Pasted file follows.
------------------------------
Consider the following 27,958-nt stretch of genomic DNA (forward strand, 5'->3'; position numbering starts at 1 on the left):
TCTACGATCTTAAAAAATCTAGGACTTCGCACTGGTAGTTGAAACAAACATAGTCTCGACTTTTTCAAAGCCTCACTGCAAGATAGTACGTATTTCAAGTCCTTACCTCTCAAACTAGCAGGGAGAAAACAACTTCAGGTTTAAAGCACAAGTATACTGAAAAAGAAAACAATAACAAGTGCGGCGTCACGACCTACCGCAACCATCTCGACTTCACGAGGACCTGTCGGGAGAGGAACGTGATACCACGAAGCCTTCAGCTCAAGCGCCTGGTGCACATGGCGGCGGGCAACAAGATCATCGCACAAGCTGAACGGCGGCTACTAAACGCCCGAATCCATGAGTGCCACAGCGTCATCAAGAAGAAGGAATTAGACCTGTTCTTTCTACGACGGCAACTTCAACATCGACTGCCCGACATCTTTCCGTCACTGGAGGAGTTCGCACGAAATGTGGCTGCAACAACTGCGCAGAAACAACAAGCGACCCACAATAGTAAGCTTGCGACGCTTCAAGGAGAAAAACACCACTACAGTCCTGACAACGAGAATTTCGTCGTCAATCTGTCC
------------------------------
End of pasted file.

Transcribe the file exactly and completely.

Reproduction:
Consider the following 27,958-nt stretch of genomic DNA (forward strand, 5'->3'; position numbering starts at 1 on the left):
TCTACGATCTTAAAAAATCTAGGACTTCGCACTGGTAGTTGAAACAAACATAGTCTCGACTTTTTCAAAGCCTCACTGCAAGATAGTACGTATTTCAAGTCCTTACCTCTCAAACTAGCAGGGAGAAAACAACTTCAGGTTTAAAGCACAAGTATACTGAAAAAGAAAACAATAACAAGTGCGGCGTCACGACCTACCGCAACCATCTCGACTTCACGAGGACCTGTCGGGAGAGGAACGTGATACCACGAAGCCTTCAGCTCAAGCGCCTGGTGCACATGGCGGCGGGCAACAAGATCATCGCACAAGCTGAACGGCGGCTACTAAACGCCCGAATCCATGAGTGCCACAGCGTCATCAAGAAGAAGGAATTAGACCTGTTCTTTCTACGACGGCAACTTCAACATCGACTGCCCGACATCTTTCCGTCACTGGAGGAGTTCGCACGAAATGTGGCTGCAACAACTGCGCAGAAACAACAAGCGACCCACAATAGTAAGCTTGCGACGCTTCAAGGAGAAAAACACCACTACAGTCCTGACAACGAGAATTTCGTCGTCAATCTGTCC